Zebrafish brain mapping-standardized spaces, length scales, and the power of N and n

Paul R. Hunter, Aenea C. Hendry, Andrew S. Lowe*

*Corresponding author for this work

Research output: Contribution to journalArticlepeer-review

2 Citations (Scopus)


Mapping anatomical and functional parameters of the zebrafish brain is moving apace. Research communities undertaking such studies are becoming ever larger and more diverse. The unique features, tools, and technologies associated with zebrafish are propelling them as the 21st century model organism for brain mapping. Uniquely positioned as a vertebrate model system, the zebrafish enables imaging of anatomy and function at different length scales from intraneuronal compartments to sparsely distributed whole brain patterns. With a variety of diverse and established statistical modeling and analytic methods available from the wider brain mapping communities, the richness of zebrafish neuroimaging data is being realized. The statistical power of population observations (N) within and across many samples (n) projected onto a standardized space will provide vast databases for data-driven biological approaches. This article reviews key brain mapping initiatives at different levels of scale that highlight the potential of zebrafish brain mapping. By way of introduction to the next wave of brain mappers, an accessible introduction to the key concepts and caveats associated with neuroimaging are outlined and discussed.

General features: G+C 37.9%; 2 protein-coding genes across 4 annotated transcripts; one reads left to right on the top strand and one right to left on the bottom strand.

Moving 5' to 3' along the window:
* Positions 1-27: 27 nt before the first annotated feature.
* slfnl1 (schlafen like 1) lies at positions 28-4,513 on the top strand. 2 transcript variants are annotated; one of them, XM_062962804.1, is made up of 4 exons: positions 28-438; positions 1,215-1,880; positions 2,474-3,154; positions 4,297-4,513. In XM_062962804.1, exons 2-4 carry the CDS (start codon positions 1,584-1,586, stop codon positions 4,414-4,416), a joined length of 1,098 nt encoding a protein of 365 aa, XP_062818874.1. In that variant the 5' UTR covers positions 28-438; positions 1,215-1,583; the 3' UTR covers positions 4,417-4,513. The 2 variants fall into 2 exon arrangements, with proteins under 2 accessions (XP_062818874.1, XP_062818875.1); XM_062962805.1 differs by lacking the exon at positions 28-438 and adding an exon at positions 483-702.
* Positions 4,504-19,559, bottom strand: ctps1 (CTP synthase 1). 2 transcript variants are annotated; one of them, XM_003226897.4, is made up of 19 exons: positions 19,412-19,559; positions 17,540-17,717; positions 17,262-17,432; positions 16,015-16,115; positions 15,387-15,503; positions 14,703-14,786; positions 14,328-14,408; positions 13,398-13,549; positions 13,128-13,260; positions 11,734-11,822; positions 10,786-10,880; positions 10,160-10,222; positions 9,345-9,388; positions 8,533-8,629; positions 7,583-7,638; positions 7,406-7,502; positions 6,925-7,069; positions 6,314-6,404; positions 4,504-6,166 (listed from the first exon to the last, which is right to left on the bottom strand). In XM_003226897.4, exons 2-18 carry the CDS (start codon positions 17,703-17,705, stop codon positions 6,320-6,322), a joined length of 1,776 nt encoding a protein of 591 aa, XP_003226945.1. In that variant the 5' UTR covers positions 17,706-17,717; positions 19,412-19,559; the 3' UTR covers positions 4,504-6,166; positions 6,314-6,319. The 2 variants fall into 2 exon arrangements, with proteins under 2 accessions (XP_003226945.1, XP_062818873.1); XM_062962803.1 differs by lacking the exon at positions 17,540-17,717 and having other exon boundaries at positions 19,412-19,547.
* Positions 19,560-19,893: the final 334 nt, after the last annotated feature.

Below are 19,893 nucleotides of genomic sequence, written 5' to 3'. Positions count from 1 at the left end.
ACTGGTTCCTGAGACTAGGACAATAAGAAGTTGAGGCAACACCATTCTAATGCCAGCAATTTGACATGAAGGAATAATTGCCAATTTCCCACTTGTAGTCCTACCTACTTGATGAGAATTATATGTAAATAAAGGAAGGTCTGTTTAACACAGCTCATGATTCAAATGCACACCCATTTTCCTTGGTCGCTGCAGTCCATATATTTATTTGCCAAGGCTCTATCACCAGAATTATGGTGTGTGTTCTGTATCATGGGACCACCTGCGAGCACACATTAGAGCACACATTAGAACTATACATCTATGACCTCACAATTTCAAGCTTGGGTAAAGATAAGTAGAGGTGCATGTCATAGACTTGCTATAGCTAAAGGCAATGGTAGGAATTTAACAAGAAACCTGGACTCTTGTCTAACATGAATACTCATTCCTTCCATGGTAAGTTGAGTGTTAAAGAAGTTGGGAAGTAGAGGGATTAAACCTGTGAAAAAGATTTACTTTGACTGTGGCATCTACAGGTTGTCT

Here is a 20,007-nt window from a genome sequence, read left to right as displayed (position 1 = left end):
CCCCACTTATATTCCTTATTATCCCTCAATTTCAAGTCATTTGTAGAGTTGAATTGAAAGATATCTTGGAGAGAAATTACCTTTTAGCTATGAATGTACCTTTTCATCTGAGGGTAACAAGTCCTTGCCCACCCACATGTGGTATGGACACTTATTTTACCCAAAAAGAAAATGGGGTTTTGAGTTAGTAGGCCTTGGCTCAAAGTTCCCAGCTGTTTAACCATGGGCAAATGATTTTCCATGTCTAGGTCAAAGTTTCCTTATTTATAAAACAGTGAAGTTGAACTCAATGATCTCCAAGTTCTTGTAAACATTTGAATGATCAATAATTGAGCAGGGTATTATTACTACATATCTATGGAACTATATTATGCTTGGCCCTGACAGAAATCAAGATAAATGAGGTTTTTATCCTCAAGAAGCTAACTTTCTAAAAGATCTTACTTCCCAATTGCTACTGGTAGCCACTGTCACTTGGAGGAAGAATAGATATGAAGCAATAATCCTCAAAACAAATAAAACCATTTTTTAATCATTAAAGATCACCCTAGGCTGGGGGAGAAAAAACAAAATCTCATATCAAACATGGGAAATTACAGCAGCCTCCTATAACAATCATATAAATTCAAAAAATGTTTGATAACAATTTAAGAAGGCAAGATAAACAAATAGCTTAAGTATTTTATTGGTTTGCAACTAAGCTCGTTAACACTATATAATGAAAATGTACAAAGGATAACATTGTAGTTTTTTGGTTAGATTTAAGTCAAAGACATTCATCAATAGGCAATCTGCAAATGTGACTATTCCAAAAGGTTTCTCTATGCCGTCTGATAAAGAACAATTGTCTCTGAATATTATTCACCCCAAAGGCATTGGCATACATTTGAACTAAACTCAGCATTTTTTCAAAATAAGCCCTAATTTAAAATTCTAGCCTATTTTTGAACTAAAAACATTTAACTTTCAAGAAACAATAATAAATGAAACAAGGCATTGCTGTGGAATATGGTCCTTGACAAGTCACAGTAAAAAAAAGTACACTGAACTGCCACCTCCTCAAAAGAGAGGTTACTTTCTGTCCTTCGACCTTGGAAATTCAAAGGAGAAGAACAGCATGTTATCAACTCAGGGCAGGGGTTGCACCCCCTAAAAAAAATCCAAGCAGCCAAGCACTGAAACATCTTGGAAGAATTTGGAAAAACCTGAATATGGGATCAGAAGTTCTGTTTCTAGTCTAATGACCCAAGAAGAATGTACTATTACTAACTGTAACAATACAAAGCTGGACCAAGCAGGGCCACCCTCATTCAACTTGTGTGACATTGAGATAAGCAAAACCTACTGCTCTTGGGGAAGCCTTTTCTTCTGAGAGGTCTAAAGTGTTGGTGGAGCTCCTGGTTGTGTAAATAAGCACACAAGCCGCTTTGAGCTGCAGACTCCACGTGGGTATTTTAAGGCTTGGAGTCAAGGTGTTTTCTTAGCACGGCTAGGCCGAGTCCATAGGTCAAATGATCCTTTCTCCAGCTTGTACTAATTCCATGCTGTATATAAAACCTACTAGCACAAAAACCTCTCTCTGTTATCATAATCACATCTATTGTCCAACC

Original languageEnglish
Pages (from-to)557-568
Number of pages12
JournalDevelopmental Neurobiology
Issue number6
Publication statusPublished - 1 Jun 2015


  • Brain mapping
  • Function
  • Neuroimaging
  • Standardized space
  • Zebrafish


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